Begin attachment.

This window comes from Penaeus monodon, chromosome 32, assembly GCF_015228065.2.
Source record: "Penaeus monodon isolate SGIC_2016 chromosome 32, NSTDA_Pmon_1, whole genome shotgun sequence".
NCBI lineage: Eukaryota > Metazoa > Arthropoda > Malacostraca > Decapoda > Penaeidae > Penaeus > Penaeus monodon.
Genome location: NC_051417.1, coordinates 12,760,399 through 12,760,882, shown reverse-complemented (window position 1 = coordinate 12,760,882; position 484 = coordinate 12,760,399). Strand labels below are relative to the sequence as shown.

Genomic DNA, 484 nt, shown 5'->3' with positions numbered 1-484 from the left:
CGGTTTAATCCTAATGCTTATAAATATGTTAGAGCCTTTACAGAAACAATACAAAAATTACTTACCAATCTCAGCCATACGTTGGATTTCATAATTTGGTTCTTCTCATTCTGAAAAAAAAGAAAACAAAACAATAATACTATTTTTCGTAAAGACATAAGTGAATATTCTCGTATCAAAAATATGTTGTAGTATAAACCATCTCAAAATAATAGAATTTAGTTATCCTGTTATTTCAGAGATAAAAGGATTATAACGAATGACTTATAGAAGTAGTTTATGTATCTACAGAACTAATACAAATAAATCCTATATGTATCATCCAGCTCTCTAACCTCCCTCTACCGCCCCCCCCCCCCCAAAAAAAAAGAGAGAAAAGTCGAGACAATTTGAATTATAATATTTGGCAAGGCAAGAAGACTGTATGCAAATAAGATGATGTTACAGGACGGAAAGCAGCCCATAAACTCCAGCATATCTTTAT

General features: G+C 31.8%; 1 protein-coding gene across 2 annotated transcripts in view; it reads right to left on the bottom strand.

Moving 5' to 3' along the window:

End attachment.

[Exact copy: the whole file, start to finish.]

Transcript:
This window comes from Penaeus monodon, chromosome 32, assembly GCF_015228065.2.
Source record: "Penaeus monodon isolate SGIC_2016 chromosome 32, NSTDA_Pmon_1, whole genome shotgun sequence".
NCBI lineage: Eukaryota > Metazoa > Arthropoda > Malacostraca > Decapoda > Penaeidae > Penaeus > Penaeus monodon.
Genome location: NC_051417.1, coordinates 12,760,399 through 12,760,882, shown reverse-complemented (window position 1 = coordinate 12,760,882; position 484 = coordinate 12,760,399). Strand labels below are relative to the sequence as shown.

Genomic DNA, 484 nt, shown 5'->3' with positions numbered 1-484 from the left:
CGGTTTAATCCTAATGCTTATAAATATGTTAGAGCCTTTACAGAAACAATACAAAAATTACTTACCAATCTCAGCCATACGTTGGATTTCATAATTTGGTTCTTCTCATTCTGAAAAAAAAGAAAACAAAACAATAATACTATTTTTCGTAAAGACATAAGTGAATATTCTCGTATCAAAAATATGTTGTAGTATAAACCATCTCAAAATAATAGAATTTAGTTATCCTGTTATTTCAGAGATAAAAGGATTATAACGAATGACTTATAGAAGTAGTTTATGTATCTACAGAACTAATACAAATAAATCCTATATGTATCATCCAGCTCTCTAACCTCCCTCTACCGCCCCCCCCCCCCCAAAAAAAAAGAGAGAAAAGTCGAGACAATTTGAATTATAATATTTGGCAAGGCAAGAAGACTGTATGCAAATAAGATGATGTTACAGGACGGAAAGCAGCCCATAAACTCCAGCATATCTTTAT

General features: G+C 31.8%; 1 protein-coding gene across 2 annotated transcripts in view; it reads right to left on the bottom strand.

Moving 5' to 3' along the window: